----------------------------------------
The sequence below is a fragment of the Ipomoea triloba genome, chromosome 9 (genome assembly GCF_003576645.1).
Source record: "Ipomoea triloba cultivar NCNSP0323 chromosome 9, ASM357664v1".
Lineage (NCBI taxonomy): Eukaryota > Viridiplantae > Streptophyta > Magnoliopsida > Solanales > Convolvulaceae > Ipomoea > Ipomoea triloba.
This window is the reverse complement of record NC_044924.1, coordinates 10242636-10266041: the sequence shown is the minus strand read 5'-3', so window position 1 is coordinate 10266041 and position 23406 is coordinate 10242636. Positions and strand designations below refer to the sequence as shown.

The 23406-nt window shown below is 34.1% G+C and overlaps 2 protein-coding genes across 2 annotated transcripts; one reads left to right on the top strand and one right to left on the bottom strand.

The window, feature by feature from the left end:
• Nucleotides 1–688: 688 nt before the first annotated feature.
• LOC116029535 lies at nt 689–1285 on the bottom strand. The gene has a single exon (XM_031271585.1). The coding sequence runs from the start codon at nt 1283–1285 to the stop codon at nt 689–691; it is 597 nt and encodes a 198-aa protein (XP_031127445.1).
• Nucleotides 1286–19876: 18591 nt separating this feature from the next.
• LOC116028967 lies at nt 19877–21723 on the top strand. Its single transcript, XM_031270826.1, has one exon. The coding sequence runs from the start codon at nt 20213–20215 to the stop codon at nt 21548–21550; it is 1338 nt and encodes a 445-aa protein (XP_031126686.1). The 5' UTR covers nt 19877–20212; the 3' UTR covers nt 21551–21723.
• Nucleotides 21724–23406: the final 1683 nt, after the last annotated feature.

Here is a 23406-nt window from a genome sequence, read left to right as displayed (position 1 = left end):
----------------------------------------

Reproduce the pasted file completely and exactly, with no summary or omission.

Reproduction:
The sequence below is a fragment of the Ipomoea triloba genome, chromosome 9 (genome assembly GCF_003576645.1).
Source record: "Ipomoea triloba cultivar NCNSP0323 chromosome 9, ASM357664v1".
Lineage (NCBI taxonomy): Eukaryota > Viridiplantae > Streptophyta > Magnoliopsida > Solanales > Convolvulaceae > Ipomoea > Ipomoea triloba.
This window is the reverse complement of record NC_044924.1, coordinates 10242636-10266041: the sequence shown is the minus strand read 5'-3', so window position 1 is coordinate 10266041 and position 23406 is coordinate 10242636. Positions and strand designations below refer to the sequence as shown.

The 23406-nt window shown below is 34.1% G+C and overlaps 2 protein-coding genes across 2 annotated transcripts; one reads left to right on the top strand and one right to left on the bottom strand.

The window, feature by feature from the left end:
• Nucleotides 1–688: 688 nt before the first annotated feature.
• LOC116029535 lies at nt 689–1285 on the bottom strand. The gene has a single exon (XM_031271585.1). The coding sequence runs from the start codon at nt 1283–1285 to the stop codon at nt 689–691; it is 597 nt and encodes a 198-aa protein (XP_031127445.1).
• Nucleotides 1286–19876: 18591 nt separating this feature from the next.
• LOC116028967 lies at nt 19877–21723 on the top strand. Its single transcript, XM_031270826.1, has one exon. The coding sequence runs from the start codon at nt 20213–20215 to the stop codon at nt 21548–21550; it is 1338 nt and encodes a 445-aa protein (XP_031126686.1). The 5' UTR covers nt 19877–20212; the 3' UTR covers nt 21551–21723.
• Nucleotides 21724–23406: the final 1683 nt, after the last annotated feature.

Here is a 23406-nt window from a genome sequence, read left to right as displayed (position 1 = left end):